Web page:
Tibet owes its religion to India: Tibetan PM-in-exile
Attributing the success of the Tibetan democratic experiment in exile to Indian values and traditions, Tibetan Prime Minister-in-exile Lobsang Sangay Monday said that the country "owed its religion to India".
"Tibet owed its religion to India and that it is owing to the proximity to India physically and spiritually that the Tibetan struggle has conformed to the tenets of ahimsa (non-violence), dialogue and reconciliation," said Sangay, who took over as political successor to the Dalai Lama.
The Tibetan leader was speaking at the 'Sixth Dr. K.R. Narayanan Memorial Lecture' on the theme -- 'Democracy in Exile: The Case of Tibet' at the Jamia Millia Islamia here.
Harvard-educated Sangay, who was elected head of the Central Tibetan Administration, said that the Tibetan democracy, above all, owed itself to the vision of His Holiness the Dalai Lama.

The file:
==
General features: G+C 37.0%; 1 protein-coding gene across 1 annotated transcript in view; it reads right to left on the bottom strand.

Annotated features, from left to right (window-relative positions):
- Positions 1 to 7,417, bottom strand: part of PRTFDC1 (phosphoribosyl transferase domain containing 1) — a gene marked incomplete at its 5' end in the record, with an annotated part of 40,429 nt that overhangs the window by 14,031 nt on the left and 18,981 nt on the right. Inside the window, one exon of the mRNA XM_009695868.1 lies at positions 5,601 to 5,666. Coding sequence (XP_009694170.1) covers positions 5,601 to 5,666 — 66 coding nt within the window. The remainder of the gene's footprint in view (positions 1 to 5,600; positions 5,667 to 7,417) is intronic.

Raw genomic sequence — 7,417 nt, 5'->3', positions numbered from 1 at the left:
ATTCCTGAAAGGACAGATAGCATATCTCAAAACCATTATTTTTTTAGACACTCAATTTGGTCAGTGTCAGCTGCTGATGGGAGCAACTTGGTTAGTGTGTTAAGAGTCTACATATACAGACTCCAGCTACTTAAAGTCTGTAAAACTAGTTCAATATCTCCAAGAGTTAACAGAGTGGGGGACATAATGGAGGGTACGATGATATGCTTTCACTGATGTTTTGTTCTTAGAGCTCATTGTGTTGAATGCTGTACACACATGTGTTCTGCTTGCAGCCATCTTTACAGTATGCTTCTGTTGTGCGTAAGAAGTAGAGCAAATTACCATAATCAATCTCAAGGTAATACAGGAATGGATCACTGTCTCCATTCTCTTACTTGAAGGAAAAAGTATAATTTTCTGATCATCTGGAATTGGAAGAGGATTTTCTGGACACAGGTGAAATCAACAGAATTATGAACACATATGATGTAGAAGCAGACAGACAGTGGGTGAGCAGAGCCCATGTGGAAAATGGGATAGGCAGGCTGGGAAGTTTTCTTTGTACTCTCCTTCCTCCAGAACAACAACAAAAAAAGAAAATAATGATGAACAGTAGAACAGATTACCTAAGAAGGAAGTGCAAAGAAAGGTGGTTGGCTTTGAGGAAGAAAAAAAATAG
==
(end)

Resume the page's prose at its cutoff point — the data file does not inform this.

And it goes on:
On the importance of Tibet's water and ecology, not just for India but for the environment sustainability of the world, Sangay said that continued destruction of natural resources, mindless expansion in the name of development and extensive militarisation will only add to global climate worries.
The Dalai Lama has lived in India since fleeing his homeland in 1959. The Tibetan exile administration is based in Dharamsala in Himachal Pradesh.
Some 140,000 Tibetans now live in exile, over 100,000 of them in India. Over six million Tibetans live in what is now known as the Tibet Autonomous Region in China.